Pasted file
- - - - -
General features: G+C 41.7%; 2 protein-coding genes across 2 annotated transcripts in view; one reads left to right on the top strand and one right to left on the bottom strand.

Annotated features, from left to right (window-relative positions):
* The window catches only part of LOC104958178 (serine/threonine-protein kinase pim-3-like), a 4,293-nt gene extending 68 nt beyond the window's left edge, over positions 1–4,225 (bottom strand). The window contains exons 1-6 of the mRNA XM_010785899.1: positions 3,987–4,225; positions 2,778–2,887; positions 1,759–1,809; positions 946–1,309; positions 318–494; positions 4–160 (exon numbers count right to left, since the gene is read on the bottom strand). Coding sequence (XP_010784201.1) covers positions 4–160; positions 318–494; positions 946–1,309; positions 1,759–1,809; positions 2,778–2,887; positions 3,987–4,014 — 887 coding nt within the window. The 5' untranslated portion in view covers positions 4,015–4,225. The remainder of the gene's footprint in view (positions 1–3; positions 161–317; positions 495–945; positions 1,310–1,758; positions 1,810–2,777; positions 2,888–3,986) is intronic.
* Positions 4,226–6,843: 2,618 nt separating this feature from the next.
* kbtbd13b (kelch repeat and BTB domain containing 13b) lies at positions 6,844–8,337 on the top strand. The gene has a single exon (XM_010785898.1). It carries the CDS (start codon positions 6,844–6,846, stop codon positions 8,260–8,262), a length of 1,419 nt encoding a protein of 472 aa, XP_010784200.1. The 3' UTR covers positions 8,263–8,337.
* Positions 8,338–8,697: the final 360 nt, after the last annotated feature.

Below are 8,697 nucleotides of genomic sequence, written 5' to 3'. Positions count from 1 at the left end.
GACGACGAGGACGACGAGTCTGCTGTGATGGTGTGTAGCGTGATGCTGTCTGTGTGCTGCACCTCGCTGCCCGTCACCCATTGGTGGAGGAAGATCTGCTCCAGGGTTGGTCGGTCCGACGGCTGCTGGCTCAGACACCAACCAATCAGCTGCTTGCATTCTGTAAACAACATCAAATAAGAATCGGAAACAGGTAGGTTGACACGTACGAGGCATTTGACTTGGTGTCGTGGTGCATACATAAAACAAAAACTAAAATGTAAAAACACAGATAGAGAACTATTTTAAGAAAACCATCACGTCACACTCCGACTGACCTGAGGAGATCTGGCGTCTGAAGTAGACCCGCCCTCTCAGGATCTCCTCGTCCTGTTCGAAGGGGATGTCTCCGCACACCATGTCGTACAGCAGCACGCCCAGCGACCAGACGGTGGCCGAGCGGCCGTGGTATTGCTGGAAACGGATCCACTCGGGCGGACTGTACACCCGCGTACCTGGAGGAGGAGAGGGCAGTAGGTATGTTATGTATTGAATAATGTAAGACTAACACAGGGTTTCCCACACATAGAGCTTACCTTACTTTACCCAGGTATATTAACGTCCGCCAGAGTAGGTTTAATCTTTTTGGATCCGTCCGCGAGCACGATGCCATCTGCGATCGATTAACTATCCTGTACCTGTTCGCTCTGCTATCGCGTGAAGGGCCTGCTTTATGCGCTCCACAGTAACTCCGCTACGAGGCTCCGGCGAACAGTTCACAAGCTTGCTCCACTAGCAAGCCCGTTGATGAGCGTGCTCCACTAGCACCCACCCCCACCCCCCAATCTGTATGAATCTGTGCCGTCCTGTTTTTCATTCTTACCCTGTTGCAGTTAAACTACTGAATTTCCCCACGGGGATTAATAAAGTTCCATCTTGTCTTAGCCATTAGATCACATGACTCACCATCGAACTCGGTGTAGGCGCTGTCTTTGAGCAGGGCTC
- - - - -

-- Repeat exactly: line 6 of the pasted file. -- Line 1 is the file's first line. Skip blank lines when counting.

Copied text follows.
* Positions 8,338–8,697: the final 360 nt, after the last annotated feature.